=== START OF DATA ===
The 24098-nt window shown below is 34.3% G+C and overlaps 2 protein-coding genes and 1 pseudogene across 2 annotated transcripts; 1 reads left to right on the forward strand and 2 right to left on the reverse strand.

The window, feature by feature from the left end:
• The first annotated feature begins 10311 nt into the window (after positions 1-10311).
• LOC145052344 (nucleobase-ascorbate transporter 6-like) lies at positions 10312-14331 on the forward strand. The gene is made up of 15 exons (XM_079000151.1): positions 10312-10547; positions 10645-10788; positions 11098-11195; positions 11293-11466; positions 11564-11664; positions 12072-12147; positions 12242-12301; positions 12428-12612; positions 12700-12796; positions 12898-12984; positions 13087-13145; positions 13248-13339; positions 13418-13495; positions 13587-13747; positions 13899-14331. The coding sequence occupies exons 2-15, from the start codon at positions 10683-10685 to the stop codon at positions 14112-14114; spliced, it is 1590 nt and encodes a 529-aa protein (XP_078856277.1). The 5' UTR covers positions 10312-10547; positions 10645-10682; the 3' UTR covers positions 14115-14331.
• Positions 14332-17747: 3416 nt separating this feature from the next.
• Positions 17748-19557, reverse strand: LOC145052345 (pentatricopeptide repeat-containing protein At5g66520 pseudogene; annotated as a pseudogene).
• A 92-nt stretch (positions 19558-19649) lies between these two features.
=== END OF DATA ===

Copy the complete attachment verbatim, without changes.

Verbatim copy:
The 24098-nt window shown below is 34.3% G+C and overlaps 2 protein-coding genes and 1 pseudogene across 2 annotated transcripts; 1 reads left to right on the forward strand and 2 right to left on the reverse strand.

The window, feature by feature from the left end:
• The first annotated feature begins 10311 nt into the window (after positions 1-10311).
• LOC145052344 (nucleobase-ascorbate transporter 6-like) lies at positions 10312-14331 on the forward strand. The gene is made up of 15 exons (XM_079000151.1): positions 10312-10547; positions 10645-10788; positions 11098-11195; positions 11293-11466; positions 11564-11664; positions 12072-12147; positions 12242-12301; positions 12428-12612; positions 12700-12796; positions 12898-12984; positions 13087-13145; positions 13248-13339; positions 13418-13495; positions 13587-13747; positions 13899-14331. The coding sequence occupies exons 2-15, from the start codon at positions 10683-10685 to the stop codon at positions 14112-14114; spliced, it is 1590 nt and encodes a 529-aa protein (XP_078856277.1). The 5' UTR covers positions 10312-10547; positions 10645-10682; the 3' UTR covers positions 14115-14331.
• Positions 14332-17747: 3416 nt separating this feature from the next.
• Positions 17748-19557, reverse strand: LOC145052345 (pentatricopeptide repeat-containing protein At5g66520 pseudogene; annotated as a pseudogene).
• A 92-nt stretch (positions 19558-19649) lies between these two features.